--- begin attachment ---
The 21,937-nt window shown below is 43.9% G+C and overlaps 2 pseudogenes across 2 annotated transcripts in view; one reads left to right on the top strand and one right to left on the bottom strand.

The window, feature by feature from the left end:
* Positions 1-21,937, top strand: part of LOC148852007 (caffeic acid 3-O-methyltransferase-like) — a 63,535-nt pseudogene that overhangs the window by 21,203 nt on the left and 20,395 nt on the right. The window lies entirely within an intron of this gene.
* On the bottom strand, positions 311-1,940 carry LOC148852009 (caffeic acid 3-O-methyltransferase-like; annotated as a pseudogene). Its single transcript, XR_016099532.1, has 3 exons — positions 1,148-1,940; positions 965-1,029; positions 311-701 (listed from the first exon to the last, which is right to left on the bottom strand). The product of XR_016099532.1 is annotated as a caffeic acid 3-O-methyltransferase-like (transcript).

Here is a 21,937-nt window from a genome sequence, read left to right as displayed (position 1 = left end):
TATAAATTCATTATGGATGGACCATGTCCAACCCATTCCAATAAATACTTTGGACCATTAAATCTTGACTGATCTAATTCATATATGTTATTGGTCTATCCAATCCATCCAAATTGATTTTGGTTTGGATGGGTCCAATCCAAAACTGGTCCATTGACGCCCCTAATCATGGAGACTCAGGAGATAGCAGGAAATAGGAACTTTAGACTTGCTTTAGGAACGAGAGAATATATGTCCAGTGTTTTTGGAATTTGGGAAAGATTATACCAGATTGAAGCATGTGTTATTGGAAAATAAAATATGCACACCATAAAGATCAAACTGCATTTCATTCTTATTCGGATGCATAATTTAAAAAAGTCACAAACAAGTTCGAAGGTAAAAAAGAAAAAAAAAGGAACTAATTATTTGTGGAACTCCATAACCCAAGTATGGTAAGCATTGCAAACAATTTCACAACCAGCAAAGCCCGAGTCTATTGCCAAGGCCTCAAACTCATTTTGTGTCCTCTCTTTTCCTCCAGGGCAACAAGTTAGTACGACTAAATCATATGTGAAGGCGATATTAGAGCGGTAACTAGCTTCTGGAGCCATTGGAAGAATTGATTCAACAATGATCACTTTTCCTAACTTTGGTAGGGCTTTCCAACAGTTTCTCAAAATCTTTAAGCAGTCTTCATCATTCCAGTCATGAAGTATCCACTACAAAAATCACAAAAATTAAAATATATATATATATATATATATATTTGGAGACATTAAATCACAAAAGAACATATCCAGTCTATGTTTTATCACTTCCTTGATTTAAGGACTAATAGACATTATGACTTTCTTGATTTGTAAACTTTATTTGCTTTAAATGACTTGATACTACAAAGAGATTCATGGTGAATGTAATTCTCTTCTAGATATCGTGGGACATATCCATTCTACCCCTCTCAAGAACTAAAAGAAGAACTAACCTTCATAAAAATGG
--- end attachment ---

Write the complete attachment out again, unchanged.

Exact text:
The 21,937-nt window shown below is 43.9% G+C and overlaps 2 pseudogenes across 2 annotated transcripts in view; one reads left to right on the top strand and one right to left on the bottom strand.

The window, feature by feature from the left end:
* Positions 1-21,937, top strand: part of LOC148852007 (caffeic acid 3-O-methyltransferase-like) — a 63,535-nt pseudogene that overhangs the window by 21,203 nt on the left and 20,395 nt on the right. The window lies entirely within an intron of this gene.
* On the bottom strand, positions 311-1,940 carry LOC148852009 (caffeic acid 3-O-methyltransferase-like; annotated as a pseudogene). Its single transcript, XR_016099532.1, has 3 exons — positions 1,148-1,940; positions 965-1,029; positions 311-701 (listed from the first exon to the last, which is right to left on the bottom strand). The product of XR_016099532.1 is annotated as a caffeic acid 3-O-methyltransferase-like (transcript).

Here is a 21,937-nt window from a genome sequence, read left to right as displayed (position 1 = left end):
TATAAATTCATTATGGATGGACCATGTCCAACCCATTCCAATAAATACTTTGGACCATTAAATCTTGACTGATCTAATTCATATATGTTATTGGTCTATCCAATCCATCCAAATTGATTTTGGTTTGGATGGGTCCAATCCAAAACTGGTCCATTGACGCCCCTAATCATGGAGACTCAGGAGATAGCAGGAAATAGGAACTTTAGACTTGCTTTAGGAACGAGAGAATATATGTCCAGTGTTTTTGGAATTTGGGAAAGATTATACCAGATTGAAGCATGTGTTATTGGAAAATAAAATATGCACACCATAAAGATCAAACTGCATTTCATTCTTATTCGGATGCATAATTTAAAAAAGTCACAAACAAGTTCGAAGGTAAAAAAGAAAAAAAAAGGAACTAATTATTTGTGGAACTCCATAACCCAAGTATGGTAAGCATTGCAAACAATTTCACAACCAGCAAAGCCCGAGTCTATTGCCAAGGCCTCAAACTCATTTTGTGTCCTCTCTTTTCCTCCAGGGCAACAAGTTAGTACGACTAAATCATATGTGAAGGCGATATTAGAGCGGTAACTAGCTTCTGGAGCCATTGGAAGAATTGATTCAACAATGATCACTTTTCCTAACTTTGGTAGGGCTTTCCAACAGTTTCTCAAAATCTTTAAGCAGTCTTCATCATTCCAGTCATGAAGTATCCACTACAAAAATCACAAAAATTAAAATATATATATATATATATATATATTTGGAGACATTAAATCACAAAAGAACATATCCAGTCTATGTTTTATCACTTCCTTGATTTAAGGACTAATAGACATTATGACTTTCTTGATTTGTAAACTTTATTTGCTTTAAATGACTTGATACTACAAAGAGATTCATGGTGAATGTAATTCTCTTCTAGATATCGTGGGACATATCCATTCTACCCCTCTCAAGAACTAAAAGAAGAACTAACCTTCATAAAAATGG